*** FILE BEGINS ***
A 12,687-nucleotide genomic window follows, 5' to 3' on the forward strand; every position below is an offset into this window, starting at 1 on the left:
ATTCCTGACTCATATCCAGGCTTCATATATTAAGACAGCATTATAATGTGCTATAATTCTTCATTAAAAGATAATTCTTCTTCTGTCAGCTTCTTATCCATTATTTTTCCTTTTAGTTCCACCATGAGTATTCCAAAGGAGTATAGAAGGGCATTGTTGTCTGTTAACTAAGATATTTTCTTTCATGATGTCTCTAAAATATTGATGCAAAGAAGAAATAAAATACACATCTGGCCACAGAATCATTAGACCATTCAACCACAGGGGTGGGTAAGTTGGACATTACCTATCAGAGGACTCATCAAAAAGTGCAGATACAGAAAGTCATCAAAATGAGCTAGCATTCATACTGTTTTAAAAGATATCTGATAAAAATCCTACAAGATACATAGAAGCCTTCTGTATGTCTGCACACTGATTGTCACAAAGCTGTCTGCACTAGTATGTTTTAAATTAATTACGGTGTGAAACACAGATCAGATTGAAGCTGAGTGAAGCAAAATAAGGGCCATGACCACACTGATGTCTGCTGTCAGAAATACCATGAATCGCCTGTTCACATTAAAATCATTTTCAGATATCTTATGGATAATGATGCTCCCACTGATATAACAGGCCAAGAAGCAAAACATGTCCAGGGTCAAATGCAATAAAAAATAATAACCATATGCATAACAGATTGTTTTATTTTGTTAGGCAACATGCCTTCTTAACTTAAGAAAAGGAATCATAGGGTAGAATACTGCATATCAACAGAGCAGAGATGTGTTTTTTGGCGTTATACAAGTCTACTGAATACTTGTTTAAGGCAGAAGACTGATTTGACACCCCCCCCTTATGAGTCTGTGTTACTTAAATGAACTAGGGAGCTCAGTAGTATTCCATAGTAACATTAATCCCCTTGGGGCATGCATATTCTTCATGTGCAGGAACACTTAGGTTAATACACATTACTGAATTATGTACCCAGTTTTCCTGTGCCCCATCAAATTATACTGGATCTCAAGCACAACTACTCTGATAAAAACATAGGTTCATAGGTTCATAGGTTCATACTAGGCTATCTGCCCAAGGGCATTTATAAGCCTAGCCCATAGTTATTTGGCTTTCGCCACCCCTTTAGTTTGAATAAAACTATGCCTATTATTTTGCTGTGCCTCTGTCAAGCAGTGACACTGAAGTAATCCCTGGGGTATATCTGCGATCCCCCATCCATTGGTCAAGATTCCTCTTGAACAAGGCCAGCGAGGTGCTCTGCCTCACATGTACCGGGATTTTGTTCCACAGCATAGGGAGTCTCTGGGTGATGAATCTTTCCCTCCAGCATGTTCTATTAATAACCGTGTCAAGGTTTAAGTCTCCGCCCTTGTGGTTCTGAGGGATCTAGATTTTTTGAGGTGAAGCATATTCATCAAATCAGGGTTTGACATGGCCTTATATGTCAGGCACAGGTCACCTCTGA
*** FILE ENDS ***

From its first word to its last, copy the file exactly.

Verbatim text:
A 12,687-nucleotide genomic window follows, 5' to 3' on the forward strand; every position below is an offset into this window, starting at 1 on the left:
ATTCCTGACTCATATCCAGGCTTCATATATTAAGACAGCATTATAATGTGCTATAATTCTTCATTAAAAGATAATTCTTCTTCTGTCAGCTTCTTATCCATTATTTTTCCTTTTAGTTCCACCATGAGTATTCCAAAGGAGTATAGAAGGGCATTGTTGTCTGTTAACTAAGATATTTTCTTTCATGATGTCTCTAAAATATTGATGCAAAGAAGAAATAAAATACACATCTGGCCACAGAATCATTAGACCATTCAACCACAGGGGTGGGTAAGTTGGACATTACCTATCAGAGGACTCATCAAAAAGTGCAGATACAGAAAGTCATCAAAATGAGCTAGCATTCATACTGTTTTAAAAGATATCTGATAAAAATCCTACAAGATACATAGAAGCCTTCTGTATGTCTGCACACTGATTGTCACAAAGCTGTCTGCACTAGTATGTTTTAAATTAATTACGGTGTGAAACACAGATCAGATTGAAGCTGAGTGAAGCAAAATAAGGGCCATGACCACACTGATGTCTGCTGTCAGAAATACCATGAATCGCCTGTTCACATTAAAATCATTTTCAGATATCTTATGGATAATGATGCTCCCACTGATATAACAGGCCAAGAAGCAAAACATGTCCAGGGTCAAATGCAATAAAAAATAATAACCATATGCATAACAGATTGTTTTATTTTGTTAGGCAACATGCCTTCTTAACTTAAGAAAAGGAATCATAGGGTAGAATACTGCATATCAACAGAGCAGAGATGTGTTTTTTGGCGTTATACAAGTCTACTGAATACTTGTTTAAGGCAGAAGACTGATTTGACACCCCCCCCTTATGAGTCTGTGTTACTTAAATGAACTAGGGAGCTCAGTAGTATTCCATAGTAACATTAATCCCCTTGGGGCATGCATATTCTTCATGTGCAGGAACACTTAGGTTAATACACATTACTGAATTATGTACCCAGTTTTCCTGTGCCCCATCAAATTATACTGGATCTCAAGCACAACTACTCTGATAAAAACATAGGTTCATAGGTTCATAGGTTCATACTAGGCTATCTGCCCAAGGGCATTTATAAGCCTAGCCCATAGTTATTTGGCTTTCGCCACCCCTTTAGTTTGAATAAAACTATGCCTATTATTTTGCTGTGCCTCTGTCAAGCAGTGACACTGAAGTAATCCCTGGGGTATATCTGCGATCCCCCATCCATTGGTCAAGATTCCTCTTGAACAAGGCCAGCGAGGTGCTCTGCCTCACATGTACCGGGATTTTGTTCCACAGCATAGGGAGTCTCTGGGTGATGAATCTTTCCCTCCAGCATGTTCTATTAATAACCGTGTCAAGGTTTAAGTCTCCGCCCTTGTGGTTCTGAGGGATCTAGATTTTTTGAGGTGAAGCATATTCATCAAATCAGGGTTTGACATGGCCTTATATGTCAGGCACAGGTCACCTCTGA